At the time of this writing, I have been visiting Venezia on a yearly basis, and every year includes a day in Murano: a day of strolling the canals, looking at the glass work, and occasionally strolling in to a church. But it wasn’t until this trip that I realized that there is so much more to this wonderful island and I am smitten! Lose yourself. Wonder around. Get lost. It’s an island after all so when you see water, and if that’s not where you want to be, then turn in a different direction.
So, why you ask, should you go to Vignacastrisi or any of the surrounding villages? Because it’s a part of Italy that if you really want to know more about, it is integral to the fabric of this culture, and these people, that I so dearly love. Italy is more than Milano, Firenze, or Roma but small communities that exist and even thrive on their uniqueness. Continue reading
Otranto may not be for everyone as there really isn’t a lot to do other than to go to the beach or rest at a pool until night falls and you begin your evening with a passeggiata, and perhaps a drink at any of the many cocktail bars popping up around Puglia, and then dinner, and another post-meal stroll. It’s the way life should be, if you ask me: relaxing, with friends, and good food, and good wine, and a true respect for that which has preceded us. Continue reading
Halfway down the heel that is the book of Italy, you’ll find the most charming, and welcoming, city of Lecce. It’s been years since I’ve been to Lecce and upon my return, fond memories flooded back as if only a few months had passed. Often referred to as “the Florence of the south”, I think it has more to offer and is a monument of civic pride, and beauty, all unto itse Continue reading
I’m not sure what drew me to Asolo – as I could honestly spend the rest of my life in Venice or one of the smaller islands – but there was something about Asolo that brought me to this small town at the foot of the Dolomites and brought a calm over me that was much needed. Asolo is only about 1 hour away from Venice (by car or train) and for a short get away, you really can’t go wrong this tiny little hamlet. Continue reading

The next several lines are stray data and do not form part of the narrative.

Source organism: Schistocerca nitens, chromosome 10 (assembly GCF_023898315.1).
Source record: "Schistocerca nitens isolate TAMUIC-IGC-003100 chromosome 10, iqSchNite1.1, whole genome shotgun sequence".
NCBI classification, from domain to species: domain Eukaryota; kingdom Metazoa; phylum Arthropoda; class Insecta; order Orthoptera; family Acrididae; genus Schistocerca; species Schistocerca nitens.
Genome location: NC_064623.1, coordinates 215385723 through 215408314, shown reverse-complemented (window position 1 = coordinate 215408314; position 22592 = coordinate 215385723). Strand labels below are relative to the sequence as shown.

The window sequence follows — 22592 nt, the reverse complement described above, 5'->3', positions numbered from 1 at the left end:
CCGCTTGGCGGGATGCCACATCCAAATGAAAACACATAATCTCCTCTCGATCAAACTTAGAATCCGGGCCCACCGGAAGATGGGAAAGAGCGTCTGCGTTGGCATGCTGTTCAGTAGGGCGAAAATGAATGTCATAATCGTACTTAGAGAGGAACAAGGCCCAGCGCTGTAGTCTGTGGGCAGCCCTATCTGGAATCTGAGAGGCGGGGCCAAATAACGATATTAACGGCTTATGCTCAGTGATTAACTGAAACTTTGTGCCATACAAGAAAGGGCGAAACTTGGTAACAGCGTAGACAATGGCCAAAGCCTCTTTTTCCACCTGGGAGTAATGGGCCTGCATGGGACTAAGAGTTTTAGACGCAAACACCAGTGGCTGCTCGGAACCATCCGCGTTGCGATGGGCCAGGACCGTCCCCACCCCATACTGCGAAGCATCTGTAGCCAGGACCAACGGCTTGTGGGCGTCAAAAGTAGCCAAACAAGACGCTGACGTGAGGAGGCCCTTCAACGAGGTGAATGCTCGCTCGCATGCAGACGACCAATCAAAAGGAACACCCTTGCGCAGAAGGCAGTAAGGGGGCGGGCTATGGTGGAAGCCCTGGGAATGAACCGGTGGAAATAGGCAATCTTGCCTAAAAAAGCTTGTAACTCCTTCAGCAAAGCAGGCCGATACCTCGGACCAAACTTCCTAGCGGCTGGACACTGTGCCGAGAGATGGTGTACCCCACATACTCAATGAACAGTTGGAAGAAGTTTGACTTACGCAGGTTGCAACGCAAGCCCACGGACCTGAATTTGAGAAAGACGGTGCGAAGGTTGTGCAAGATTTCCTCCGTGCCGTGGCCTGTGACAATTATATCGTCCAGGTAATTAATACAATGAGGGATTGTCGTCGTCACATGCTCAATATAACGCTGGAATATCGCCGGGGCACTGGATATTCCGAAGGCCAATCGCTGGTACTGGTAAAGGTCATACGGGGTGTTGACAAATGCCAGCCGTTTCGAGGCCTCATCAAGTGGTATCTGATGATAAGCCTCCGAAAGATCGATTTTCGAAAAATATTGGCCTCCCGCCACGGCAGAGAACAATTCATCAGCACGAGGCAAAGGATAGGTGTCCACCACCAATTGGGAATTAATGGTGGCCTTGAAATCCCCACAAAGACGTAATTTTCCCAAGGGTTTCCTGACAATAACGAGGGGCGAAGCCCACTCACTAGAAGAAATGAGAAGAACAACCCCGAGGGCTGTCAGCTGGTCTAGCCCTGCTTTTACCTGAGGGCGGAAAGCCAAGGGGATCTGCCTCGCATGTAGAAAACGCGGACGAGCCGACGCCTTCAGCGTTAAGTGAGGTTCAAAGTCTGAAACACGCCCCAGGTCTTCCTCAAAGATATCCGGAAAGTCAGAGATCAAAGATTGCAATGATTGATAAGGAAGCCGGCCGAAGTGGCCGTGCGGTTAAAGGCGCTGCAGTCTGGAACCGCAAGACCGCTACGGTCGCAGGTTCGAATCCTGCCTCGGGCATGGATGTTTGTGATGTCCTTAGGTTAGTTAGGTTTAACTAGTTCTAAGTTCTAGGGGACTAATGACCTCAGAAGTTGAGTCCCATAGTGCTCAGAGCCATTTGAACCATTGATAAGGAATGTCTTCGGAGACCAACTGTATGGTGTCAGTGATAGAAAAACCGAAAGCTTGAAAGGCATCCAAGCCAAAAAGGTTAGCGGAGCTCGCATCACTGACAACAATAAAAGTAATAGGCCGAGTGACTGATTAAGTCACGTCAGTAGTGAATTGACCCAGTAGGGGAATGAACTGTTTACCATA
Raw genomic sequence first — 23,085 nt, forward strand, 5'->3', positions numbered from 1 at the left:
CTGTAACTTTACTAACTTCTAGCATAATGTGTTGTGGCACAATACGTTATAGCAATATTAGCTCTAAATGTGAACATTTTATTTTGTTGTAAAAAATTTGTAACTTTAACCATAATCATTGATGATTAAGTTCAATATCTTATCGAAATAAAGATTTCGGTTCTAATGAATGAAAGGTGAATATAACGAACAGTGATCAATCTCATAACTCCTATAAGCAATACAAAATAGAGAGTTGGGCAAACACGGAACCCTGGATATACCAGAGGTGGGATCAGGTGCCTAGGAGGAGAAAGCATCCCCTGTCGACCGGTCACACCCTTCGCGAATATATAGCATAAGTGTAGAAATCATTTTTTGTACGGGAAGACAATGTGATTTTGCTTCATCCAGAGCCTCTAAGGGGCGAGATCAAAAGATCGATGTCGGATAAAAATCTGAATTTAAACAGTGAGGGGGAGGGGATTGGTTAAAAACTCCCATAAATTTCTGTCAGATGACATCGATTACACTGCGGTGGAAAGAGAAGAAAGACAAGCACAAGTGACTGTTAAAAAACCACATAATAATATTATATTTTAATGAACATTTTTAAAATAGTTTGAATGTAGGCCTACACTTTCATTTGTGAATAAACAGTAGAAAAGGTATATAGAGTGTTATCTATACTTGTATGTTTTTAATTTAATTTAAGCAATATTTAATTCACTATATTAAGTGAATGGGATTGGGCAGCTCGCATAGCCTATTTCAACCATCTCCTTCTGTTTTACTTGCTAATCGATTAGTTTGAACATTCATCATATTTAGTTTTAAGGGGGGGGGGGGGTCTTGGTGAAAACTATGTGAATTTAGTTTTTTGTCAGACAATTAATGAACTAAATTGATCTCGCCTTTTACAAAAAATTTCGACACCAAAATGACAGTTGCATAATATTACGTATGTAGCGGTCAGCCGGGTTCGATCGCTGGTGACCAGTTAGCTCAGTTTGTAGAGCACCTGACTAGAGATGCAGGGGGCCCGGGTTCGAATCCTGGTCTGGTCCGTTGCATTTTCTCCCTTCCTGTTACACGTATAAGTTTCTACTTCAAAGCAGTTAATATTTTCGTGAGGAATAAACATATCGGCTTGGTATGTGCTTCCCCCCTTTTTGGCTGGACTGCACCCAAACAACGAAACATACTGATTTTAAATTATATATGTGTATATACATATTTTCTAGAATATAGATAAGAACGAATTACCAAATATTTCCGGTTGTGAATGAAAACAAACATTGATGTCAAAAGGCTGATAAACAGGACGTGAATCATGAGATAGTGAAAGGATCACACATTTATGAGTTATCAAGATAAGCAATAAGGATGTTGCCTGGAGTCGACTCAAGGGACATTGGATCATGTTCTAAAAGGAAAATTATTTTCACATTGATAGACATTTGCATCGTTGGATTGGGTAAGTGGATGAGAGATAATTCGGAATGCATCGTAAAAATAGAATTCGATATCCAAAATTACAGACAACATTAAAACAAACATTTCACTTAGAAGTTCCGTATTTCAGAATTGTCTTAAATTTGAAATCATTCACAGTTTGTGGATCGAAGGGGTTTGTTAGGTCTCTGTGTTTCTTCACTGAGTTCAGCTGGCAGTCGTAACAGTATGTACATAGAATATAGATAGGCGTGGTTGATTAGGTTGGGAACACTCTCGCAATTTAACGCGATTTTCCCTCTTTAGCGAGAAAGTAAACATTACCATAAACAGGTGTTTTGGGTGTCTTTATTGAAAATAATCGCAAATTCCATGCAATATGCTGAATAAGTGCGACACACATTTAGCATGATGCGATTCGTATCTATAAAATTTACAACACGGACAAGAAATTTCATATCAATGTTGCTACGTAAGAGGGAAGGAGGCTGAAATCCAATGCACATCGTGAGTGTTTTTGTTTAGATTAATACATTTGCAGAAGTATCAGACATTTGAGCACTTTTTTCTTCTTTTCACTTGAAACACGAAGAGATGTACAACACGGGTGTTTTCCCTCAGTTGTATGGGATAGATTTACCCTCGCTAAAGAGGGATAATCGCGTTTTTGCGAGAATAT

Piemonte is one of the most elegant regions of Italy that also acts as a collective municipality overseeing the Barolo and Barbaresco wines. Continue reading
When I think of how to describe Torino, I constantly think of it as a hybrid between Italy and the Swiss: the locals have all of the traits that I love in an Italian but there is something a bit more Alpine – I truly don’t mean that offensively – about them that really does make this place absolutely unique. And the Alps in the distance don’t hurt things either! Continue reading
Sanremo is an interesting town along the Ligurian coast that I had always wanted to visit. For a short visit, it’s a lovely place. Continue reading
Cortona Italy – Cortona and the villa near it are truly one of the most amazing finds I have ever made.
Cortona and the villa near it are truly one of the most amazing finds I have ever made. Continue reading
Porto Cervo – If money is no object, this is the place for you. But you should still go, if even on a budget!
Porto Cervo and the Costa Smeralda is a stunning and enchanting place that everyone should visit at least once in their lives. Continue reading
To say that I am enamored with Bergamo is an understatement. There is tranquility, a vibrancy, a friendliness, and a peacefulness in this hilltop town that no one word can adequately describe. Continue reading
The cross-cultural aspect between Italy and Spain is really quite cool and unique in this lovely town! Continue reading
So, if you plan to go to Sardegna for a bit of sun and relaxation and aren’t sure where to go, without a doubt, I have to tell you to go to Cala Cogone. It truly is heaven and there is enough to do there to keep yourself occupied and happy for quite some time! Enjoy! Continue reading
When you only have so many days to explore, sometimes a little more money is worth the pain to your bank account so you might consider Costa Rei Continue reading
Cagliari is probably the most metropolitan of the cities on Sardegna. But don’t come here looking for fantastic shopping, an abundance of ruins, or anything else of that nature; it’s the capital, and a port, and that’s it. Continue reading